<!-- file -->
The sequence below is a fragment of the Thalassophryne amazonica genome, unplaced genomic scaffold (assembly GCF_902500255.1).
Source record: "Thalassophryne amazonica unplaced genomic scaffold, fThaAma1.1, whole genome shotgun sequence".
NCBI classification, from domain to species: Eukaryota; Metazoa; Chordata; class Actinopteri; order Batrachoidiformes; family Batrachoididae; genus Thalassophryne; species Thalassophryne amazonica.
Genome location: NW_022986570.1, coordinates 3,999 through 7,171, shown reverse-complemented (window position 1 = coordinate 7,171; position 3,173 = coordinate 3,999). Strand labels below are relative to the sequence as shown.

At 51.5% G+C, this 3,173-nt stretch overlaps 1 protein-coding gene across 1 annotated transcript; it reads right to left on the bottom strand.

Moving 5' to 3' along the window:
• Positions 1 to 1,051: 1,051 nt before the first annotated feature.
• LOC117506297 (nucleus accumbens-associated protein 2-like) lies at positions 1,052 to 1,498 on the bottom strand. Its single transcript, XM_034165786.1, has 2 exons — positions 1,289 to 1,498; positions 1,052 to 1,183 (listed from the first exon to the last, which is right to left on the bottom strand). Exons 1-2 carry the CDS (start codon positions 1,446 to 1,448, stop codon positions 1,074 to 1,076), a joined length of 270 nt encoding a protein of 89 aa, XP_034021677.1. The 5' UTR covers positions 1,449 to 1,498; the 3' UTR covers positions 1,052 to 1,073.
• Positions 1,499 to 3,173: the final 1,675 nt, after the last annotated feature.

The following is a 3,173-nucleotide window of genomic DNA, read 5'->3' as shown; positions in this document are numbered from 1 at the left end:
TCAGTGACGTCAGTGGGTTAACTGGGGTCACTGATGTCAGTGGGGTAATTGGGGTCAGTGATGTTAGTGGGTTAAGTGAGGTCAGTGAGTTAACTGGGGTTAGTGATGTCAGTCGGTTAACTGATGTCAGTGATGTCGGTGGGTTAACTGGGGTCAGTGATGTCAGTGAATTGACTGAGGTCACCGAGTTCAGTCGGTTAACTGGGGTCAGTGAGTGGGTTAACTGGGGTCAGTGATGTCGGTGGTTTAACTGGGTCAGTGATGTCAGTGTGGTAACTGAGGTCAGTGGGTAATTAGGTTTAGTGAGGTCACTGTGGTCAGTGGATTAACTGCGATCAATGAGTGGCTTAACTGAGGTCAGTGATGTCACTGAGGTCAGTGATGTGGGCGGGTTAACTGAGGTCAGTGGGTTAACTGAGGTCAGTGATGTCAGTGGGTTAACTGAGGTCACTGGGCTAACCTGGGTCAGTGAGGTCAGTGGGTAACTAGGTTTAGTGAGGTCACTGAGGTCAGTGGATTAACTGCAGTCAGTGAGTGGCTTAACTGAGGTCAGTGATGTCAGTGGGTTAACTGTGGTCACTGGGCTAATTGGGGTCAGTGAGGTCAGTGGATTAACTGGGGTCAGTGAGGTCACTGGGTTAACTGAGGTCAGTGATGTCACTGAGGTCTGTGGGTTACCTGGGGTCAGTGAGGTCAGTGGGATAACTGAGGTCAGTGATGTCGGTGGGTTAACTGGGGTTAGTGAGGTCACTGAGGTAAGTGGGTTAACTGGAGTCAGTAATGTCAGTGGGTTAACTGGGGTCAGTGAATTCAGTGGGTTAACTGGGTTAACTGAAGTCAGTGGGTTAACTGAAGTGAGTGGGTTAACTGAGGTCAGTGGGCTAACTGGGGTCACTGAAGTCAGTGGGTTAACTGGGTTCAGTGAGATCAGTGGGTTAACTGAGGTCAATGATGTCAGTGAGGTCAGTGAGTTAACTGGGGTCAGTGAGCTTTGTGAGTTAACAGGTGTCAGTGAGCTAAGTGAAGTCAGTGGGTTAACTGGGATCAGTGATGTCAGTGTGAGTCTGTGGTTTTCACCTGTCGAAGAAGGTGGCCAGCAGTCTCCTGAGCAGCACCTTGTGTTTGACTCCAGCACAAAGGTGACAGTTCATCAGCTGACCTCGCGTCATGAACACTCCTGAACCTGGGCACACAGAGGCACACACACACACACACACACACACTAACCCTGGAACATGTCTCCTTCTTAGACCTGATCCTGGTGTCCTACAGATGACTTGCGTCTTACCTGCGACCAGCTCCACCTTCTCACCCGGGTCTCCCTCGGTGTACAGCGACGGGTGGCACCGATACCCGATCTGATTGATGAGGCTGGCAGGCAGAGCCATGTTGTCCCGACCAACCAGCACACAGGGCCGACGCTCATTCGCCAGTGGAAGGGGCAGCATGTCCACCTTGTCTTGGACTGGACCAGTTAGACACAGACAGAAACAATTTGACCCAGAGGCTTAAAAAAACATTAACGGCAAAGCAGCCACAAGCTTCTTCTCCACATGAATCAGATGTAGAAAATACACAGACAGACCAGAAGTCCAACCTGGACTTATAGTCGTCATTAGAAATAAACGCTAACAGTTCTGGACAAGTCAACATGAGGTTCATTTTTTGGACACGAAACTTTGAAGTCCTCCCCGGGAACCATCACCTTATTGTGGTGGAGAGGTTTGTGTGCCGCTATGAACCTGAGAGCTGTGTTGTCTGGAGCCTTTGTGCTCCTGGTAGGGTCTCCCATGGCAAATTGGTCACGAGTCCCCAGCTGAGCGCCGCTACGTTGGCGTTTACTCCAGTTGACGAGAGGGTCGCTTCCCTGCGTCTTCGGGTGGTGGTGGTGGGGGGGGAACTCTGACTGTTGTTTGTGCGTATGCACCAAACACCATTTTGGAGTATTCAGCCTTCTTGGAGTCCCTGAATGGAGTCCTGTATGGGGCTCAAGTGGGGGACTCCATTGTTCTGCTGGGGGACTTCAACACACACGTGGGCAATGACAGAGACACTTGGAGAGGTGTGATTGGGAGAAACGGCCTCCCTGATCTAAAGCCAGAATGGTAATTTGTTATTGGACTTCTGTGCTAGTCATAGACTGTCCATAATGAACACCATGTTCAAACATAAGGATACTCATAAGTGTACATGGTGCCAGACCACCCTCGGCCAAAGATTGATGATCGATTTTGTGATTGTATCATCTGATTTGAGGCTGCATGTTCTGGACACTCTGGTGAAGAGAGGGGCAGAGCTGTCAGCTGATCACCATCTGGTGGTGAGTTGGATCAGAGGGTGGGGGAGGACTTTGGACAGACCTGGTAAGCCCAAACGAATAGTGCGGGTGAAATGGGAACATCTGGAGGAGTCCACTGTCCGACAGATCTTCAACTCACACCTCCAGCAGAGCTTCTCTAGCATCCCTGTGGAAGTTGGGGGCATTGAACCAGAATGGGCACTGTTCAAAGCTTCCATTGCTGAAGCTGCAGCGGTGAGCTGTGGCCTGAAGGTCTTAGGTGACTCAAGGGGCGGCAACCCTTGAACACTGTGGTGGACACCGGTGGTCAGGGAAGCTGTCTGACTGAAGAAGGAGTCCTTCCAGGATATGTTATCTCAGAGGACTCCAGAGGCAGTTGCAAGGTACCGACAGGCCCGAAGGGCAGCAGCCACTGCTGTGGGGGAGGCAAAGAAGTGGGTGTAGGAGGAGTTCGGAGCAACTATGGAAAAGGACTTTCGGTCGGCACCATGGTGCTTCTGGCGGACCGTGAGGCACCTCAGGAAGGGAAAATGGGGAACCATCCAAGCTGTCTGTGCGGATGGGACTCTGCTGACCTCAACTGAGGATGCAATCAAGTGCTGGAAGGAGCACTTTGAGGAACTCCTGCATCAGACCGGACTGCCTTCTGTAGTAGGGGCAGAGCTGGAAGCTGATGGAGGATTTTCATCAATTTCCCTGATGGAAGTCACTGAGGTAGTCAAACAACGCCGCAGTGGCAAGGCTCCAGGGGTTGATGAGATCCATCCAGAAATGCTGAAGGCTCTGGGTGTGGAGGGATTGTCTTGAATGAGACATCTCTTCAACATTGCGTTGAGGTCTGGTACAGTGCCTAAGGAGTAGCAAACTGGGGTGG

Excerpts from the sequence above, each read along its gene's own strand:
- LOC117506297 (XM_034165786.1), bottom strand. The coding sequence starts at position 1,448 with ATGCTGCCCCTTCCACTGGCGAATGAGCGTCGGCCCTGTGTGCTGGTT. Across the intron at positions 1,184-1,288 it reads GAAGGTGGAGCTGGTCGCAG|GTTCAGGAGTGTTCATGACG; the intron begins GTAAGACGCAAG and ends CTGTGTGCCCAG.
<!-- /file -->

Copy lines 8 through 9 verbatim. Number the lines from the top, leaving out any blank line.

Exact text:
• LOC117506297 (nucleus accumbens-associated protein 2-like) lies at positions 1,052 to 1,498 on the bottom strand. Its single transcript, XM_034165786.1, has 2 exons — positions 1,289 to 1,498; positions 1,052 to 1,183 (listed from the first exon to the last, which is right to left on the bottom strand). Exons 1-2 carry the CDS (start codon positions 1,446 to 1,448, stop codon positions 1,074 to 1,076), a joined length of 270 nt encoding a protein of 89 aa, XP_034021677.1. The 5' UTR covers positions 1,449 to 1,498; the 3' UTR covers positions 1,052 to 1,073.
• Positions 1,499 to 3,173: the final 1,675 nt, after the last annotated feature.